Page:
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Ever wondered what it’s like to work as a TaxScouts accountant? Well, wonder no more. We sat down with Marcus, our first-ever, OG TaxScouts accountant. After asking who wanted to read “blog posts by boring accountants?”, we got to know how he finds working with us, how he thinks we could all get better at understanding tax, and his isolation-inspired business ventures.
Want to know more? We daresay you do. Keep reading for the lowdown!
Probably two things – wait, not just two things, I mean there are two things about TaxScouts that stick out especially!
Whoever I speak to at TaxScouts, they see everything as a problem, but in a good way. They’re problem solvers. When I first spoke to (CEO) Tram, I’d say, “This takes 10 minutes”, and he’d ask how to get it down to 9. It means you actually get much better solutions.
The general team culture is great. I’ve visited a few times and been made to feel very welcome. I just like the whole setup. Especially because, as far as I know, none of the team are from tax-related backgrounds.
So basically, the two things I like are they are problem solvers, and everyone is nice!
In terms of why I started, TaxScouts found me. Can I say headhunted? I used to work for a freelancing platform but then Tram got in contact and told me about the idea for TaxScouts. And that was it!
I’ve always been interested in business-related things. My mum used to say that when I was a kid, I had a toy till that I used to take around the house and I’d take one of her slippers and sell her the other one.
From an accounting standpoint, you get to see a whole overview of a business rather than just one side of it. I think that’s what I like the most: looking at a business and saying, “This is what you’re currently doing; this is where you’re currently at.” I like understanding the bigger picture rather than just a small section of the whole thing.
It’s a difficult one. I think a lot of people don’t understand tax because there are so many rules and regulations. Even if you’re employed and you think that everything is taken care of, you could be on the wrong tax code and be paying too much tax etc., so I probably agree that people should know more about their own financial situations.
That can be anything from how much money you have in the bank, your income circumstances – but even that can be tricky to understand because the HMRC rules can change year-on-year. It might be one rule for one year and then if you start earning more money, it could all change and can go horribly wrong.
To be honest, I think with certain things, it’s probably better to just go to the professionals!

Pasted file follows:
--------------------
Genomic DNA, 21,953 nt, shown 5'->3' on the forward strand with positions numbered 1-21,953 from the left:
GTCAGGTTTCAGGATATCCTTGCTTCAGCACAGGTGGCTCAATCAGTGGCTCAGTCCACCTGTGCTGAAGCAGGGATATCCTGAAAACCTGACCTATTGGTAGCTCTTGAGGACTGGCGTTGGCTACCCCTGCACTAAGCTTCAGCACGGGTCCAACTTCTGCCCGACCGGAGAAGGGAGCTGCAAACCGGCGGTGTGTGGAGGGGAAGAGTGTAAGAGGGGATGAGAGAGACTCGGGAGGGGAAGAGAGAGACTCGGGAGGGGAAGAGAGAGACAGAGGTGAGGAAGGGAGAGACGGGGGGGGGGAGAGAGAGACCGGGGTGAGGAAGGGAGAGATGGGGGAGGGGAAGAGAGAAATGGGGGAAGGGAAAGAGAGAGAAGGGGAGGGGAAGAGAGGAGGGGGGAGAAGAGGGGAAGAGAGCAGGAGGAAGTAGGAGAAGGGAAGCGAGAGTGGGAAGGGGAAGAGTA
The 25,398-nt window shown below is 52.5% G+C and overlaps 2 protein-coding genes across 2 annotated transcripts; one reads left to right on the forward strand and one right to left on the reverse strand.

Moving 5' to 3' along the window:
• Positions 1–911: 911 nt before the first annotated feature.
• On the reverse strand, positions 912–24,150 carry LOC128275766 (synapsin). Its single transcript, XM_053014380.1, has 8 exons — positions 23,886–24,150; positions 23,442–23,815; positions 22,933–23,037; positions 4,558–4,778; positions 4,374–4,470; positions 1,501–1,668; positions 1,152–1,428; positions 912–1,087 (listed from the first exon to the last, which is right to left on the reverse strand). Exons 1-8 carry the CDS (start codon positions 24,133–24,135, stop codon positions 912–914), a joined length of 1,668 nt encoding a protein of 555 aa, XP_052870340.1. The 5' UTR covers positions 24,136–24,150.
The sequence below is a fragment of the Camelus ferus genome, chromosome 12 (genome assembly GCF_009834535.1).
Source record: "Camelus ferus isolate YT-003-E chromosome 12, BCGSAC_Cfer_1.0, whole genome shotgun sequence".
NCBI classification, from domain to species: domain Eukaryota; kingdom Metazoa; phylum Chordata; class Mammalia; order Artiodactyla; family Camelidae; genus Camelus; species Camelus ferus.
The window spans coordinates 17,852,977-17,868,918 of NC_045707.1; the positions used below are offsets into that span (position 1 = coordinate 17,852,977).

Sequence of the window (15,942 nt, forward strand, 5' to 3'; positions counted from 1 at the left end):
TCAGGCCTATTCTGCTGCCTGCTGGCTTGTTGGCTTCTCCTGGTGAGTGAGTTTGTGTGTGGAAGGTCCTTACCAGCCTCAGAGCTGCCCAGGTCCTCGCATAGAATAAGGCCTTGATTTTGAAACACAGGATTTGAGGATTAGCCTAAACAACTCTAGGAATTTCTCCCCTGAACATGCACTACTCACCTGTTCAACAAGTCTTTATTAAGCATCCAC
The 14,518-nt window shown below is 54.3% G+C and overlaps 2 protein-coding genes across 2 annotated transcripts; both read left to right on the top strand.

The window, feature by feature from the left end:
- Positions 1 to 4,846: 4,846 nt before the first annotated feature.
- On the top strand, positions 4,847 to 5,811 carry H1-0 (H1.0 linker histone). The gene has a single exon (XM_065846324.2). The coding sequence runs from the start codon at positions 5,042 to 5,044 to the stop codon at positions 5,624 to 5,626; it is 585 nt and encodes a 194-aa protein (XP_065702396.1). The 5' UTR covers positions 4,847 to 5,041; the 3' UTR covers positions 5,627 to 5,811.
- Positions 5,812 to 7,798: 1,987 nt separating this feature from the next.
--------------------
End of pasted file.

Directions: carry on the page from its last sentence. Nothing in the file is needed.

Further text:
I don’t really know, I think I’m quite boring to be honest. There must be something interesting about me… I might have to come back to you on that one!
If I wasn’t an accountant, I think I’d be a business owner of some description. Probably selling something. My brother and I have had a few failed attempts at doing other bits and bobs. About 6 years ago, we tried to launch a business selling circular boxes with roses in them. We convinced my mum to join in too.
We ordered something like 1000 boxes from China, completely filled the house and said to my mum, “Don’t worry, it’s going to be a fantastic idea.” In the end, we sold a few but it wasn’t quick enough for her liking so we just sold the business. It was just, like, a hobby business rather than a full-time thing. That might be where it went wrong.
It’s been great in some senses but tougher in others. I’ve got a son who’s almost one now. I’m normally at work five times a week so I’ll see him for bathtimes and that’s it, so spending the whole day with him is great. But it’s challenging in the sense that when you do need to get work done, you have to manage that as well. Overall, it’s made me consider a lot of different working styles. We’ve got an office that I’ve basically asked to leave because I’ve realised that we don’t need a fixed base.
I still think it’s good to get out of working from home though, especially because I don’t have an actual office to work in at home. I’ve been working from my little boy’s bedroom on his rocking chair!
I’ve turned to cheesecake-making in isolation. It’s been my new little thing. I’ve eaten every one I’ve made; my partner doesn’t like them so that’s even better.
Somehow, me, my fiancé and her sister have also started this grazing box business. We call it a ‘picky tea’. It’s literally just buffet food/whatever you’ve got in your fridge. Cold pasta, sausage rolls – stuff like that in a box. But it looks really good and people are buying them! I think people as a hobby look at pictures of food as it is, so Instagram pictures are just fantastic. It’s been quite fun just making them as well. It’s another nice little hobby business – called Goodness Grazing.
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